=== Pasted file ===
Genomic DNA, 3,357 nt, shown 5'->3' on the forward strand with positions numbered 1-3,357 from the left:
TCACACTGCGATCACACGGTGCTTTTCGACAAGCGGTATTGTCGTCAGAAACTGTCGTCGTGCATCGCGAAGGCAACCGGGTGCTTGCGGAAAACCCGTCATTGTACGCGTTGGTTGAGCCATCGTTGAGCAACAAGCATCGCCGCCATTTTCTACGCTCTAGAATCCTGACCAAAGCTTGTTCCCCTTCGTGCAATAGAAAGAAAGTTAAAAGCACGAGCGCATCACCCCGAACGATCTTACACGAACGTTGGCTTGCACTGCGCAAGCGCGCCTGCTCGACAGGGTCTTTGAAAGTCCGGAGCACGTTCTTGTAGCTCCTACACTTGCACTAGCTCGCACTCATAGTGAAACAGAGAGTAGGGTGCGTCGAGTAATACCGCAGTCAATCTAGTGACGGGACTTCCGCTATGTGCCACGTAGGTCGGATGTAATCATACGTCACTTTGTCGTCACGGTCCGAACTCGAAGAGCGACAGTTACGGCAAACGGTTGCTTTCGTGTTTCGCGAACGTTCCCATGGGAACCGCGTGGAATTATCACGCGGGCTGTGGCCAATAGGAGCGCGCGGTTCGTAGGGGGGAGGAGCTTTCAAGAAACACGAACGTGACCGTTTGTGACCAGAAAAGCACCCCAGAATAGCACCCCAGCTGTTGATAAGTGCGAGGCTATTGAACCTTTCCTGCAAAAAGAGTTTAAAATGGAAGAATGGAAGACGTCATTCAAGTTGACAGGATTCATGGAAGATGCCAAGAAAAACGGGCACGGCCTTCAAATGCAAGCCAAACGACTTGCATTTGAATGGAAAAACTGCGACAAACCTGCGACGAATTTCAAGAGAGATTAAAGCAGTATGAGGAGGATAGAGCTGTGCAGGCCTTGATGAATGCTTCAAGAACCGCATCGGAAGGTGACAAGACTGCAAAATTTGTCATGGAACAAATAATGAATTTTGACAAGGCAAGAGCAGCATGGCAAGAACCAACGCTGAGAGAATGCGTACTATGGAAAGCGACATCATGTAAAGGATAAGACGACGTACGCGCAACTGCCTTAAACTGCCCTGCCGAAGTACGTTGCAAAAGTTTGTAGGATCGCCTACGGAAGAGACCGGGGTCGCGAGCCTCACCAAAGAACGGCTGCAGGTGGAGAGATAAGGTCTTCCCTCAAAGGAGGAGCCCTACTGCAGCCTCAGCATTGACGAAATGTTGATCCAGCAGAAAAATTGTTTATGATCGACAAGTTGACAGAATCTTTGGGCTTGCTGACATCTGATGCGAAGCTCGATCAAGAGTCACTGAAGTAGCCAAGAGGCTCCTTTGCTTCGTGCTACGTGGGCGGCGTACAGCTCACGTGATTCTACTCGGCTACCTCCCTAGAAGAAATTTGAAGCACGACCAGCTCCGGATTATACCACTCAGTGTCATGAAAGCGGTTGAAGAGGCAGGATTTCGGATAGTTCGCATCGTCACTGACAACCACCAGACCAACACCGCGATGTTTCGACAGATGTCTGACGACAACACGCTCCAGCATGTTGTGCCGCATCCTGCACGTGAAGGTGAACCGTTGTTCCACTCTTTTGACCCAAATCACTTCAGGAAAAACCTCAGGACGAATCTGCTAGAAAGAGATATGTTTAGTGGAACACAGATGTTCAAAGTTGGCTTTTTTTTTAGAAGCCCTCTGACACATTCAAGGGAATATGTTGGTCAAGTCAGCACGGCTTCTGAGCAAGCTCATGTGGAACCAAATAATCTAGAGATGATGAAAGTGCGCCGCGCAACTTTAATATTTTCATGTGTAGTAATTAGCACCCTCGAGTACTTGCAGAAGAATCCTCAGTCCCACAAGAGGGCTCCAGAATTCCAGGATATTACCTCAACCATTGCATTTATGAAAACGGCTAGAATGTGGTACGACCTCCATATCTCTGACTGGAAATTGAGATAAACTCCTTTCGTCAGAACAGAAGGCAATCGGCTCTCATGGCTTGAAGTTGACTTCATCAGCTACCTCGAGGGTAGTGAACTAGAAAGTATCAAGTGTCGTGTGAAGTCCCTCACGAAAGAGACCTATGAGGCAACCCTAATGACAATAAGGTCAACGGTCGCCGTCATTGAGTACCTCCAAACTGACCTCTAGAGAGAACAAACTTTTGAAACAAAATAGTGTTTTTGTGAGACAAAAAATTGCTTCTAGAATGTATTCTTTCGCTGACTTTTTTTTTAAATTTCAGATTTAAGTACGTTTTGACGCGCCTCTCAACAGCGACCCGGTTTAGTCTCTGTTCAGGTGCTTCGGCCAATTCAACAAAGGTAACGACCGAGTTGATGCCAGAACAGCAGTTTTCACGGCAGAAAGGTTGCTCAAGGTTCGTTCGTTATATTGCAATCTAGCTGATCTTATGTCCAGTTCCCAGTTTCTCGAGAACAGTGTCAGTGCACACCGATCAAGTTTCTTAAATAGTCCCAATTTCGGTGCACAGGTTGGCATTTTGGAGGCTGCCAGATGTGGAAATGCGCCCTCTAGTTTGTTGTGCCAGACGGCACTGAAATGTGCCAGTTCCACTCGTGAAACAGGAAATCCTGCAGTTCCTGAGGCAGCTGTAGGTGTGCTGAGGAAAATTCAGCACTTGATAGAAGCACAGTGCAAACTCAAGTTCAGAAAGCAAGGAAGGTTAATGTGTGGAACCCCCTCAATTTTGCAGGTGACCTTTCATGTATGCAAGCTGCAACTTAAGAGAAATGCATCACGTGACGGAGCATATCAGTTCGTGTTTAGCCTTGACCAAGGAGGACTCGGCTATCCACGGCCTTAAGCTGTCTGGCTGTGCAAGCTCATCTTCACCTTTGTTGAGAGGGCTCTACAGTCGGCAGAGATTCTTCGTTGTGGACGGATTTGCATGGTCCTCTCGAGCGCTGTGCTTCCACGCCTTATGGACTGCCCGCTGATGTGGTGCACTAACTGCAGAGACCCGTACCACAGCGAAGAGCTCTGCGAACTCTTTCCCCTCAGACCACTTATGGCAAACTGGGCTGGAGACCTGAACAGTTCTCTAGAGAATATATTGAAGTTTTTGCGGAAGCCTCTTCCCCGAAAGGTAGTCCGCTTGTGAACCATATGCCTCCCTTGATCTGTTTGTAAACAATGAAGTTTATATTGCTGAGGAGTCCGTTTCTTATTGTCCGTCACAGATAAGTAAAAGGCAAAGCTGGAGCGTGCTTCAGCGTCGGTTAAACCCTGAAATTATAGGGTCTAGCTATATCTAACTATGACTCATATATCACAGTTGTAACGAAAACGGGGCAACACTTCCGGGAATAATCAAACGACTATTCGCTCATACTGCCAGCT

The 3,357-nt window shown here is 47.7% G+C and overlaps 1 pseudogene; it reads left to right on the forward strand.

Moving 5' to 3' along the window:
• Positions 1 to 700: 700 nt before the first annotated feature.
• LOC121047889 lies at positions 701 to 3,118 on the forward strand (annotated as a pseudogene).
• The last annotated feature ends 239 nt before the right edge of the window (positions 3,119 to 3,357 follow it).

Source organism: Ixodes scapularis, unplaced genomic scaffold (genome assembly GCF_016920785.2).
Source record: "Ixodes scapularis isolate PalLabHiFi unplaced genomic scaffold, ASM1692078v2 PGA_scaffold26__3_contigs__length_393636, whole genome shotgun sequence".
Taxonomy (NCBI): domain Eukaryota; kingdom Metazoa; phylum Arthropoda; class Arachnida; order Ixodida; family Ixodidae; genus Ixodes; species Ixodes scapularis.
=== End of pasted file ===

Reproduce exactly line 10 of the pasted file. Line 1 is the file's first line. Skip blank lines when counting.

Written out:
Taxonomy (NCBI): domain Eukaryota; kingdom Metazoa; phylum Arthropoda; class Arachnida; order Ixodida; family Ixodidae; genus Ixodes; species Ixodes scapularis.